Click to view other curriculum aligned to this Performance Expectation
This activity focuses on the following Three Dimensional Learning aspects of NGSS:
Science & Engineering Practices Disciplinary Core Ideas Crosscutting Concepts
Evaluate competing design solutions based on jointly developed and agreed-upon design criteria.

Alignment agreement:

There are systematic processes for evaluating solutions with respect to how well they meet the criteria and constraints of a problem.

Alignment agreement:

  • Construct and interpret scatter plots for bivariate measurement data to investigate patterns of association between two quantities. Describe patterns such as clustering, outliers, positive or negative association, linear association, and nonlinear association. (Grade 8) More Details

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  • Construct and interpret scatter plots for bivariate measurement data to investigate patterns of association between two quantities. (Grade 8) More Details

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  • Predict and evaluate the movement of an object by examining the forces applied to it (Grade 8) More Details

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Suggest an alignment not listed above

Materials List

Each group needs:

  • 20 unbroken pieces of uncooked, long pasta, such as spaghetti, linguine or fettuccine
  • 30 small marshmallows
  • Measuring tape or ruler
  • Weights or small books

Worksheets and Attachments

Visit [www.teachengineering.org/activities/view/cub_mechanics_lesson10_activity1] to print or download.


Have you ever wondered how really tall buildings stay up? Why do skyscrapers not fall down when wind hits them? Engineers work with architects and scientists to understand what makes materials break, and then use what they learn to design strong structures. Today, you will have the opportunity to figure out how to make a strong structure, too. Sometimes, engineers may be able to find very strong materials, but they cannot use them in a structure because the materials are too expensive. Sometimes, engineers cannot use as much material as they might like due to budget or supply limitations. Just like an engineer, today you will be constrained; you can only use a limited amount of materials. Your job is to design and build a structure that is as tall and strong as possible, using only marshmallows and spaghetti.

As you build, think about what forces will be acting upon your structure. Which parts will be pushed together — that is, which will experience compression — and which parts will be pulled apart — that is, which will be under tension. Is it better to have a piece of spaghetti or a marshmallow under tension? Under compression? How will you design the tallest, strongest structure using limited resources?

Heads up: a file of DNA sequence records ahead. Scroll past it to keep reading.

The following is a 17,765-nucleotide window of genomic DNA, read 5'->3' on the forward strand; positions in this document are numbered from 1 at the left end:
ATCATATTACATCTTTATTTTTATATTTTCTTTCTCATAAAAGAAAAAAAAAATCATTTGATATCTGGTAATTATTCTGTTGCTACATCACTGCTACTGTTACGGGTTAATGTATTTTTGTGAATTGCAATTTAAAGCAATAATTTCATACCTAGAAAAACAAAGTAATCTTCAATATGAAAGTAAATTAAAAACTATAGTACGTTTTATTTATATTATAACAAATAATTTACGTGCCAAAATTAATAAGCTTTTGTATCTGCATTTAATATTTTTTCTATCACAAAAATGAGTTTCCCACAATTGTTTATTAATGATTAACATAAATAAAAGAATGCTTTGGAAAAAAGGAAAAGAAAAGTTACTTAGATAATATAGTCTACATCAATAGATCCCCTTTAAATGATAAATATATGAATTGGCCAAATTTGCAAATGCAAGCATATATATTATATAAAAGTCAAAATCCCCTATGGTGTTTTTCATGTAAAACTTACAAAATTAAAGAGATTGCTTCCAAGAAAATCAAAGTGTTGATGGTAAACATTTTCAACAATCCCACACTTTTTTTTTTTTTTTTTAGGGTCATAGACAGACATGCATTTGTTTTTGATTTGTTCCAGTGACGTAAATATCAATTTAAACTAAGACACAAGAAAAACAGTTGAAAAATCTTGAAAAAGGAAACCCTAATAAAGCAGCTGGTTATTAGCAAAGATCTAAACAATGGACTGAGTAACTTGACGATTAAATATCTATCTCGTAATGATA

Before the Activity

  • Copy a Standing Strong Worksheet for each group.

With the Students

This series of photographs shows two structures made of toothpicks and marshmallows. The first structure is able to hold the weight of a book; the second structure collapses under the weight of the same book.
Figure 1. Some structures are strong.... and, some are not.
Copyright © Ben Heavner, ITL Program and Laboratory, University of Colorado at Boulder, 2004.

  1. The object of this activity is to build a tower as high AND as strong as you can using only a limited supply of spaghetti (or linguine or fettuccine) and marshmallows. There are no step-by-step instructions for this project, only the constraints of limited resources! Students can do whatever they want with the materials to try to build a structure as tall, stable and strong as possible. The project can be made more difficult by adding more constraints such as fewer materials, a minimum height requirement, or a requirement to support at least a minimum weight for a given time. Let the student teams' imagination, creativity and ingenuity run wild.
  2. Hold a competition and give points for how tall the structure is as well as how much weight it can hold. A good way to comparatively measure the effectiveness of each structure is by having students take the load the structure can support and divide it by the weight of the structure. The higher this number, the more effective the structure. For example, 30g (maximum weight structure could hold) divided by 10g (weight of structure alone) = 3.
  3. Before testing the structures (see Figure 1), have students measure and record the height and weight of their structure.